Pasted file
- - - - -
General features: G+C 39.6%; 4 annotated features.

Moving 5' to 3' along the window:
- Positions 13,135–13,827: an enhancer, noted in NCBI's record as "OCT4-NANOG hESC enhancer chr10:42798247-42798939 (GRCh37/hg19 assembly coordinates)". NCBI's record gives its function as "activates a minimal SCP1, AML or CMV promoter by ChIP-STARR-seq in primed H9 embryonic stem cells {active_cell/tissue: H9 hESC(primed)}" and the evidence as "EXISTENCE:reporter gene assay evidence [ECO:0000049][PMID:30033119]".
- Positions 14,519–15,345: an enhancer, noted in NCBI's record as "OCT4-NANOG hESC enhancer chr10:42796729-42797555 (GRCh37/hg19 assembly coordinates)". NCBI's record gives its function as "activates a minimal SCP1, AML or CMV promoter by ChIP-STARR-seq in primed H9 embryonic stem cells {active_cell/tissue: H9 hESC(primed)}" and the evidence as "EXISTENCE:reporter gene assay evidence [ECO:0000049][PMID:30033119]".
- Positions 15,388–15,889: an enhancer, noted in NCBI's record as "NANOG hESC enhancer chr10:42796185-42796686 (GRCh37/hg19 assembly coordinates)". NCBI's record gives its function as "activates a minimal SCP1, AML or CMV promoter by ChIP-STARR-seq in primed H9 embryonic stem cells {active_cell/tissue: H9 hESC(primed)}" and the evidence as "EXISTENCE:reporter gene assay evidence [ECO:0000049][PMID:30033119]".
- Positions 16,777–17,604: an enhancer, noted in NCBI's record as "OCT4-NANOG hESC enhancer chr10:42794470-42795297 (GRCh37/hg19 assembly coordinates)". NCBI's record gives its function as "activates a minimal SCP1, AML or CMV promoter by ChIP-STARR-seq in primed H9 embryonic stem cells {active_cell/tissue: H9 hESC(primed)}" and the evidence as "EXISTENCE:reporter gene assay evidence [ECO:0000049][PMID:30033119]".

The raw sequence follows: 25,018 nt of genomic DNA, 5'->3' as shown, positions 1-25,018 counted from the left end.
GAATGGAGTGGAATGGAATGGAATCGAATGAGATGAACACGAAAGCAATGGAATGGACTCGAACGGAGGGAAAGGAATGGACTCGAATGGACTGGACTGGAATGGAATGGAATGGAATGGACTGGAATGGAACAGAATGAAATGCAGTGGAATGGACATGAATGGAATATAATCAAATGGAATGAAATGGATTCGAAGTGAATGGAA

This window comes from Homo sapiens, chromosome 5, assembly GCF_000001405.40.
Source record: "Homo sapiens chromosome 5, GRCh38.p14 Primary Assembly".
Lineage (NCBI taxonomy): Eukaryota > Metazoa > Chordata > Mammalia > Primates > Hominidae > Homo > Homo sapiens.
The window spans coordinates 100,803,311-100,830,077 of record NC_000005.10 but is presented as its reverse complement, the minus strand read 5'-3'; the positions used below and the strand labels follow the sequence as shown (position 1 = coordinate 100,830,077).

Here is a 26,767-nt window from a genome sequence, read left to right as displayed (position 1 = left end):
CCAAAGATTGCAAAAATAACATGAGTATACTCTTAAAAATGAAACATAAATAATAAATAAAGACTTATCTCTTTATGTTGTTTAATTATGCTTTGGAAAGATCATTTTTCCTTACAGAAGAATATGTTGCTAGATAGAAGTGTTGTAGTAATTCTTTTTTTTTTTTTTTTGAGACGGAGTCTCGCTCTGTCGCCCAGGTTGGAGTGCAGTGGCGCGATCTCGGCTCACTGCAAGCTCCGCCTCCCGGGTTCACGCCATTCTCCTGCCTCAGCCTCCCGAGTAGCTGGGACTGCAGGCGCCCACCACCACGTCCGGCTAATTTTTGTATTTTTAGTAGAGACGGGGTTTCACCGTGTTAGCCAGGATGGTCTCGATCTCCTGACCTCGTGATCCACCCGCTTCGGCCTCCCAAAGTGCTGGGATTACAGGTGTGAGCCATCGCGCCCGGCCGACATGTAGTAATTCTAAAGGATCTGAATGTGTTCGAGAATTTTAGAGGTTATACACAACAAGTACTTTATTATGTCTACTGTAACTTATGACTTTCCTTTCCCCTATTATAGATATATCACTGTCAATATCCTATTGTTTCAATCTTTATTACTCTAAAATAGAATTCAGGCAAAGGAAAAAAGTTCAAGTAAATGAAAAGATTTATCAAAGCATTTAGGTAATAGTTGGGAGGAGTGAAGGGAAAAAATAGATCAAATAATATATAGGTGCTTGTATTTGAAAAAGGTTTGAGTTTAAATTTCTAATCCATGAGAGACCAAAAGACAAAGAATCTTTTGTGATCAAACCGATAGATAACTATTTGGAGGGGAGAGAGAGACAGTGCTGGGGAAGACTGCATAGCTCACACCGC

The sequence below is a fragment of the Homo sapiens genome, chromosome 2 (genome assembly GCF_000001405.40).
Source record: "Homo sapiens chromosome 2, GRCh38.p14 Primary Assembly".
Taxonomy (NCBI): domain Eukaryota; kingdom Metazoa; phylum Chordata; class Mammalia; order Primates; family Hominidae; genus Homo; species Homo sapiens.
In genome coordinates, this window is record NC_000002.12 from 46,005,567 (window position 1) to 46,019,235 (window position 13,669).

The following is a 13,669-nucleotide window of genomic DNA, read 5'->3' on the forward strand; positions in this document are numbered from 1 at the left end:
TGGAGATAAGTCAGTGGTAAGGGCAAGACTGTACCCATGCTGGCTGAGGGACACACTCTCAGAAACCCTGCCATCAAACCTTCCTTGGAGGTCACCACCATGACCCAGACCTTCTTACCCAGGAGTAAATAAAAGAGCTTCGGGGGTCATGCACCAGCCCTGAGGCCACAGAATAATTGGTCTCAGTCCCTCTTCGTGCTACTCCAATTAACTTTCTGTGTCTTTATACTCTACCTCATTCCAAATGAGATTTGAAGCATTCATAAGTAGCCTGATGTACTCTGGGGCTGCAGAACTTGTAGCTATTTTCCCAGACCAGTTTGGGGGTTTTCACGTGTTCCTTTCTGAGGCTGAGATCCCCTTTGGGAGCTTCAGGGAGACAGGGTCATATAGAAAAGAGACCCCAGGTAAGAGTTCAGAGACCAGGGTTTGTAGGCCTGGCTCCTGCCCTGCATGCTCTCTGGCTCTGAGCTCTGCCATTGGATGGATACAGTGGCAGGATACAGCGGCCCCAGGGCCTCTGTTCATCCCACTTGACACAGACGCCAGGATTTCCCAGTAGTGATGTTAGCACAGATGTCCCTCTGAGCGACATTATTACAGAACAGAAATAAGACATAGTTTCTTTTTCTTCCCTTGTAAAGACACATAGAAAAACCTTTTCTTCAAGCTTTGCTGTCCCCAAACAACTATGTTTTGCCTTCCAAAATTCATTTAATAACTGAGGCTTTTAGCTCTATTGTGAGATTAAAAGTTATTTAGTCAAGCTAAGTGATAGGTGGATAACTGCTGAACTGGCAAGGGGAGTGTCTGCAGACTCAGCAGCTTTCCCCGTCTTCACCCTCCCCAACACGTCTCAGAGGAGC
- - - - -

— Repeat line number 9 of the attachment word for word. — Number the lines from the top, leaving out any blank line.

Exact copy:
This window comes from Homo sapiens, chromosome 5, assembly GCF_000001405.40.